Beyond that, the query is also used by the agent as an indication of the writing quality of the piece. Errors found there are assumed to be rampant in your manuscript. Thus the importance of truly crafting a query.

So, here's a list of things you may want to revise:

Cliches:
- "future looked bright"
- "beautiful young wife"
- "life goes into a tailspin"
- "[faith that] couldn’t be shaken"
- "what more could he want?"
- "everything he ever held dear"
- "hits bottom"

Etc., etc. That's just the first paragraph. I think you get the picture.

A more subtle issue is double telling. When you say "deadly fire" kills, the 'deadly' part says already what you say later. Double telling weakens your prose. Cut out 'deadly' from that line and you both remove an adjective which makes your prose zip a bit faster, and you avoid double-telling.

As for the plot, you need a much bigger "aha" moment than just waking up in a stranger's bed for us to buy him turning his life around again. Something more threatening. Something like... oh, contracting an STD >_>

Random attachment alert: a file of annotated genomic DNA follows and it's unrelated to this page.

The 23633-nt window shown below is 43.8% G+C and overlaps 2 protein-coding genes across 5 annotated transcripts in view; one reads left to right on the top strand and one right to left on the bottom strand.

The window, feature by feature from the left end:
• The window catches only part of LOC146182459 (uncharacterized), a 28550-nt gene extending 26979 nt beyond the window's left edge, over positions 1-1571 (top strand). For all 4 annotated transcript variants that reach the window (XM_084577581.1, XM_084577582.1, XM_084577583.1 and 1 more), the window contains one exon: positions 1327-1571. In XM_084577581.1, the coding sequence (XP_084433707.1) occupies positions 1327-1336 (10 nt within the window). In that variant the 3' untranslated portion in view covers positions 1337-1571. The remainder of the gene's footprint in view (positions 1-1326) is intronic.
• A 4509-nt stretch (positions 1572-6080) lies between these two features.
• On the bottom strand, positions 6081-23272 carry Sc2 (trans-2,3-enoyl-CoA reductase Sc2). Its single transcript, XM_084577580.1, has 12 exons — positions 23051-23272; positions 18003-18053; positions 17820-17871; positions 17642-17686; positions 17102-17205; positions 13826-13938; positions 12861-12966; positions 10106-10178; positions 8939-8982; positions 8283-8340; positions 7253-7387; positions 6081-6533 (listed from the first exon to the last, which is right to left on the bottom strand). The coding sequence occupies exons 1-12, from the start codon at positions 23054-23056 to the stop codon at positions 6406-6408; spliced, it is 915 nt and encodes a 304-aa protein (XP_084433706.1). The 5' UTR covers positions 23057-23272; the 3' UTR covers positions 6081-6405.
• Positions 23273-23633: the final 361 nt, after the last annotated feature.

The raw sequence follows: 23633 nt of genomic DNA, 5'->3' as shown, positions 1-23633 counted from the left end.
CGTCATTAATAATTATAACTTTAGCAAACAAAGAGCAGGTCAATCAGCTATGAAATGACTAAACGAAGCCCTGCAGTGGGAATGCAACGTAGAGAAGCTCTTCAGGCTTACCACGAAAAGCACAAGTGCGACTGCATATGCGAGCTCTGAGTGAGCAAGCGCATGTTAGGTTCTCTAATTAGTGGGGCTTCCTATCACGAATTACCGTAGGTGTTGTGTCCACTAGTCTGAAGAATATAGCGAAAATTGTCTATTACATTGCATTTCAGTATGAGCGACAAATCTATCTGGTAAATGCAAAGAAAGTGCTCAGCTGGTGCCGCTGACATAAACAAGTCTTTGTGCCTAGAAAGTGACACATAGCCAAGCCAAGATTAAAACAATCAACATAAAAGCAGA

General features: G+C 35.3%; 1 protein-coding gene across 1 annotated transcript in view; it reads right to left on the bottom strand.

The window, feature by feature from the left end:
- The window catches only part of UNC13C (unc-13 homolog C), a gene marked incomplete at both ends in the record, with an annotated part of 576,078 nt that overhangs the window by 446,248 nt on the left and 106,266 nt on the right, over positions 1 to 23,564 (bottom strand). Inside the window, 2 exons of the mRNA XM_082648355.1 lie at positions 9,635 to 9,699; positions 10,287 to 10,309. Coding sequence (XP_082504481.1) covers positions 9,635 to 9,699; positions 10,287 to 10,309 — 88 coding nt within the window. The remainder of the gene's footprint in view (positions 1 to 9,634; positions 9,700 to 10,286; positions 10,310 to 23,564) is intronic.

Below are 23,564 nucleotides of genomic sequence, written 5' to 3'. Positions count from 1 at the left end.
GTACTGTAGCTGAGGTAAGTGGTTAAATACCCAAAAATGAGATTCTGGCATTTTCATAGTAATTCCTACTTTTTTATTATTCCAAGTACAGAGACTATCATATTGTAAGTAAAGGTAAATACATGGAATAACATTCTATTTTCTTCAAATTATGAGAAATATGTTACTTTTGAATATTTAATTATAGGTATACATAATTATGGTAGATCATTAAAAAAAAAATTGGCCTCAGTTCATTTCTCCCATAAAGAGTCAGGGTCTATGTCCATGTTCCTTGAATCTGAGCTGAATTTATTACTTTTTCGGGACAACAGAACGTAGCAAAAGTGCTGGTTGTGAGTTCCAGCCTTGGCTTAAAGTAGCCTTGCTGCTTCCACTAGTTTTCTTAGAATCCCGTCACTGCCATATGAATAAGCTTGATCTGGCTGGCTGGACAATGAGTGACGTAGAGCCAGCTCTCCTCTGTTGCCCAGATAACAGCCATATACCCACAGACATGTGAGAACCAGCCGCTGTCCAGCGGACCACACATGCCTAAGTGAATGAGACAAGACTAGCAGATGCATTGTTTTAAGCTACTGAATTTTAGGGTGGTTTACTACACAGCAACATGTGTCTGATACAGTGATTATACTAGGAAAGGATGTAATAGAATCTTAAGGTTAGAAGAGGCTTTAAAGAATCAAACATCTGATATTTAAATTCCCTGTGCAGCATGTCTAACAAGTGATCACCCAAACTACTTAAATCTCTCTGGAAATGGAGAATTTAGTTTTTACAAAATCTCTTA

Anonymous said...To me the thing that makes this plot stand out is the John-Jenni-April thing. Try emphasizing that more...

I agree. Nothing makes me believe in God more that a good three-way.


Michelle Massaro said...Sorry it took me so long to get around to commenting here on my own query. First of all, thank you all so much for your insight- it is very helpful! I am going to take this, completely rework the query, and try to resubmit it here (I'm a glutton for torture).

In the book, God is not a silent concept; John "hears" the Lord speaking to him but rebels against it. I think I need to bring that out more (as one poster mentioned).

Arhooley expressed annoyance with people who ditch their faith in tough times- well, that's exactly the point. This guy finds out that he's not as strong as he thought when push comes to shove. But by the end, the character grows.

A lot of you had really great points, and again, I appreciate them all. For the record, I laughed out loud at the cartoon too!

1 comment:

Anonymous said...

Hey, EE, Did you post this religious themed classic in honor of Christopher Hitchens?

Word Ver: ingrain